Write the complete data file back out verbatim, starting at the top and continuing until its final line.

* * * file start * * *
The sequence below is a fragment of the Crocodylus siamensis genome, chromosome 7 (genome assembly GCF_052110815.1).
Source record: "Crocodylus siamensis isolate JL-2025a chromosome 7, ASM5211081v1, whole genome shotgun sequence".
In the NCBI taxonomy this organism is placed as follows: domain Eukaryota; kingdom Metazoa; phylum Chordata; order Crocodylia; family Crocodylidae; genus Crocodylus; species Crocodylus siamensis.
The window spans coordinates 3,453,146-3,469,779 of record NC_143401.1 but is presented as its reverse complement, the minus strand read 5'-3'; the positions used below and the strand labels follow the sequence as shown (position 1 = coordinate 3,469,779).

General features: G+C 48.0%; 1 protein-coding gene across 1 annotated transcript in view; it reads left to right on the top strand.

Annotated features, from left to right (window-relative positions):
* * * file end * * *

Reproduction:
The sequence below is a fragment of the Crocodylus siamensis genome, chromosome 7 (genome assembly GCF_052110815.1).
Source record: "Crocodylus siamensis isolate JL-2025a chromosome 7, ASM5211081v1, whole genome shotgun sequence".
In the NCBI taxonomy this organism is placed as follows: domain Eukaryota; kingdom Metazoa; phylum Chordata; order Crocodylia; family Crocodylidae; genus Crocodylus; species Crocodylus siamensis.
The window spans coordinates 3,453,146-3,469,779 of record NC_143401.1 but is presented as its reverse complement, the minus strand read 5'-3'; the positions used below and the strand labels follow the sequence as shown (position 1 = coordinate 3,469,779).

General features: G+C 48.0%; 1 protein-coding gene across 1 annotated transcript in view; it reads left to right on the top strand.

Annotated features, from left to right (window-relative positions):